Tamara Piety Discusses Implications of First Amendment on Pharmaceutical “Speech”

by Shaun Manning on November 23, 2011

Tamara Piety, author of the forthcoming University of Michigan Press title Brandishing the First Amendment: Commercial Expression in America, recently spoke with the Pharmalot blog on the implications of expanding First Amendment protections to corporate marketing speech, specifically as it relates to the pharmaceutical industry. At the heart of the discussion is a Supreme Court decision striking down a Vermont law that restricted data mining–in this case, records of which doctors prescribe which medicines–for marketing purposes.

Piety explained that “the data mining and pharmaceutical companies argued that Vermont’s singling out of marketing for different treatment than say, research or law enforcement was discriminatory,” a tactic that serves to “leverage the language of civil rights and political speech to suggest that somehow the regulation of marketing is discriminatory.” She went on to say that, even in the doctrines establishing protections for commercial speech in the mid-1970s, marketing speech was considered under a different set of standards due to the inherent financial incentive in such speech. While these standards are nominally in effect today, this and other recent court decisions have gone a long way toward eroding the boundaries that separate marketing from other speech under the First Amendment.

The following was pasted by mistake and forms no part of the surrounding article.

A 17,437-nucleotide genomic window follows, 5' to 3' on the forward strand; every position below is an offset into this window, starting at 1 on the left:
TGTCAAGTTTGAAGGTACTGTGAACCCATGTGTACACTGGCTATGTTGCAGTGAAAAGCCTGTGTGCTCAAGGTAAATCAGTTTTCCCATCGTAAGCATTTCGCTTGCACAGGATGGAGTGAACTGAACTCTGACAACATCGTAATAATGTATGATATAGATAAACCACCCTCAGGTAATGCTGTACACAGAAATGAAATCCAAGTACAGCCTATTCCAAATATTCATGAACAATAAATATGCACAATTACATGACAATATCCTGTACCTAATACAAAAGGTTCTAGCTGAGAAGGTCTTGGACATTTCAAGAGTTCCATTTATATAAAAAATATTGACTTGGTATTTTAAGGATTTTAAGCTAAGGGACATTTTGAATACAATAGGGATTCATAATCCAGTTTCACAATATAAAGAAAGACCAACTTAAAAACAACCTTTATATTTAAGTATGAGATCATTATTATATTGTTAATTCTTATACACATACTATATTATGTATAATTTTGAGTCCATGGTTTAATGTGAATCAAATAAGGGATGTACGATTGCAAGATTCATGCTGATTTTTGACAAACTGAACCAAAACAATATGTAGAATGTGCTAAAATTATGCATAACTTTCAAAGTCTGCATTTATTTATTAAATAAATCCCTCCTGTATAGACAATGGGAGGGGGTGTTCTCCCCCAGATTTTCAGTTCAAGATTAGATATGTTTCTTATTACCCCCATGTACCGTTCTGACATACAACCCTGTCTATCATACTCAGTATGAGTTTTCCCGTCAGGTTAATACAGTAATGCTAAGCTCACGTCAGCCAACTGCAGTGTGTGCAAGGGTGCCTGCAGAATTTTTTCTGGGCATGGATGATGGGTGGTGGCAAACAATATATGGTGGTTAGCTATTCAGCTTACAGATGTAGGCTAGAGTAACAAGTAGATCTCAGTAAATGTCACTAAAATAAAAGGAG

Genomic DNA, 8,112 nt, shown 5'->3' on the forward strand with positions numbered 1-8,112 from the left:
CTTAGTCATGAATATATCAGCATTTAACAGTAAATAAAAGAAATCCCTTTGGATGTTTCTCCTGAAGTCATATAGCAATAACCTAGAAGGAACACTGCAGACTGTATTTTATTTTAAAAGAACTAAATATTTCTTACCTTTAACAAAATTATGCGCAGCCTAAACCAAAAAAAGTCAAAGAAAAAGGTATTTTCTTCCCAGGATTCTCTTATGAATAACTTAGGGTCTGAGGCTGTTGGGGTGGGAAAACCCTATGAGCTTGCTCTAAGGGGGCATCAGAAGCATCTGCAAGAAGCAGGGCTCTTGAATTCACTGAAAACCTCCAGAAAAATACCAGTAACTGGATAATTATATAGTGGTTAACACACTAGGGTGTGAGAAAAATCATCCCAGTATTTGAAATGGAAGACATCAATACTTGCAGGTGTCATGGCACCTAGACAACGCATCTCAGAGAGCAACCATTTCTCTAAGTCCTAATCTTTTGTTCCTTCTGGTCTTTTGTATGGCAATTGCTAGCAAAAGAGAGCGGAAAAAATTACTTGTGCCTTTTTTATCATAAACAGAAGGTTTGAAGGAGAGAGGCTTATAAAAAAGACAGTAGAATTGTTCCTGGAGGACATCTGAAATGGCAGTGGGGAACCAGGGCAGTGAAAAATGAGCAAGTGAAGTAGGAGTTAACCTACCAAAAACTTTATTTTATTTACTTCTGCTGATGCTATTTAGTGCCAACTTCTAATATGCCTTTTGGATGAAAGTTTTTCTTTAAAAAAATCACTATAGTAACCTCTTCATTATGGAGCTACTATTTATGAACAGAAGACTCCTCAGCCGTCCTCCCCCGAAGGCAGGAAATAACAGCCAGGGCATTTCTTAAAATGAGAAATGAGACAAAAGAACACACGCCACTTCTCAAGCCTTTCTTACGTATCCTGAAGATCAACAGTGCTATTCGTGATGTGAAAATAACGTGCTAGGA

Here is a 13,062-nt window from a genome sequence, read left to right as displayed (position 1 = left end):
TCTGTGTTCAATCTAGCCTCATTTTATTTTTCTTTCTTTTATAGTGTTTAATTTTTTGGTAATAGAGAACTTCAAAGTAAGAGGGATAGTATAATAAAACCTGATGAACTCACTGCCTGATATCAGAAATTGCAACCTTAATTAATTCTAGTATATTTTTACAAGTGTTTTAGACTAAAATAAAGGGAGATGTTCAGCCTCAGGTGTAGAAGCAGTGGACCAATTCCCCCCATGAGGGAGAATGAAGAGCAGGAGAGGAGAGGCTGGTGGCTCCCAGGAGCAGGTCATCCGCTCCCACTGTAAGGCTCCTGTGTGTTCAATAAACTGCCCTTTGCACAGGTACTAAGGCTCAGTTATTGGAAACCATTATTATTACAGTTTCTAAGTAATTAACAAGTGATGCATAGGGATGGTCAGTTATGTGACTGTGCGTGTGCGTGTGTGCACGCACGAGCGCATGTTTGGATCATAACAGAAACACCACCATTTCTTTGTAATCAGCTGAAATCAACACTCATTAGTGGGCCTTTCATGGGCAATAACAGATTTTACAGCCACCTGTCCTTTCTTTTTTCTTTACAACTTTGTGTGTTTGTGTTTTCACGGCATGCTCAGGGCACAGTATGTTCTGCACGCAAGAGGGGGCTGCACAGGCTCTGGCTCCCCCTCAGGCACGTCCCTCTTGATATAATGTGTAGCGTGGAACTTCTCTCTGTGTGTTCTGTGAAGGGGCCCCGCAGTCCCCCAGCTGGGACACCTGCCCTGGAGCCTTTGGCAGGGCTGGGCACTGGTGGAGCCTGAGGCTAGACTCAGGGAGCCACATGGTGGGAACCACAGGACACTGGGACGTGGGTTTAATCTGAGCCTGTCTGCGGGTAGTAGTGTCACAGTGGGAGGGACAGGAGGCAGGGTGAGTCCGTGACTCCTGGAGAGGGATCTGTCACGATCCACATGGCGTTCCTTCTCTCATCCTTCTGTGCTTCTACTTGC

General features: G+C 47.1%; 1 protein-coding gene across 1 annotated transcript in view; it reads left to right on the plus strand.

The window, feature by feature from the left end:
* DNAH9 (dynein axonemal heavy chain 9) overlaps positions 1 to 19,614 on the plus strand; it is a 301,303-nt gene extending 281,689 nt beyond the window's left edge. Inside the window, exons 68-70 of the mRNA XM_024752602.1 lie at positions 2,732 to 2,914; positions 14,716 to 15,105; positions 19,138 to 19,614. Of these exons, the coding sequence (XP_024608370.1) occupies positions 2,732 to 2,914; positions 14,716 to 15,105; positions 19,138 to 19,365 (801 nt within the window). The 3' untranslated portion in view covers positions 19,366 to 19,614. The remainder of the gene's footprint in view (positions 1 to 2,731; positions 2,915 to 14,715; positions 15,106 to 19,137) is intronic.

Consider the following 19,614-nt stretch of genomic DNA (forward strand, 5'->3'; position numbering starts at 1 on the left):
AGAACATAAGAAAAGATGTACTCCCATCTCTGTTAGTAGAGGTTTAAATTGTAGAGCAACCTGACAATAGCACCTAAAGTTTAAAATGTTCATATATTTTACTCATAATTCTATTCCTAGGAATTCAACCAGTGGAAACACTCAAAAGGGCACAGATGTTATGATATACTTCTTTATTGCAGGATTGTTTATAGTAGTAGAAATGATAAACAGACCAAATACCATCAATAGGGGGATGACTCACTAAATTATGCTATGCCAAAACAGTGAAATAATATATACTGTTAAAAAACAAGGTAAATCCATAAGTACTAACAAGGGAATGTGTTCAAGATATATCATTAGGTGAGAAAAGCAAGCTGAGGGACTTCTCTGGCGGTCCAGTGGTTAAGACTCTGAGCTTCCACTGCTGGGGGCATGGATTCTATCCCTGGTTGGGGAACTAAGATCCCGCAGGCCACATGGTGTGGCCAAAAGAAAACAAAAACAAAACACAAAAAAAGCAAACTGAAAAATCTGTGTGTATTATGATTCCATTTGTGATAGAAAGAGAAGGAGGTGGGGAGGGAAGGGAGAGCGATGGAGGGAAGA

“For most of our history, we have thought it appropriate to regulate marketing and to treat commercial speech differently than expressive or political speech,” Piety said. “This ruling suggests it’s not appropriate to make that distinction.”

Brandishing the First Amendment will be published in February 2012.

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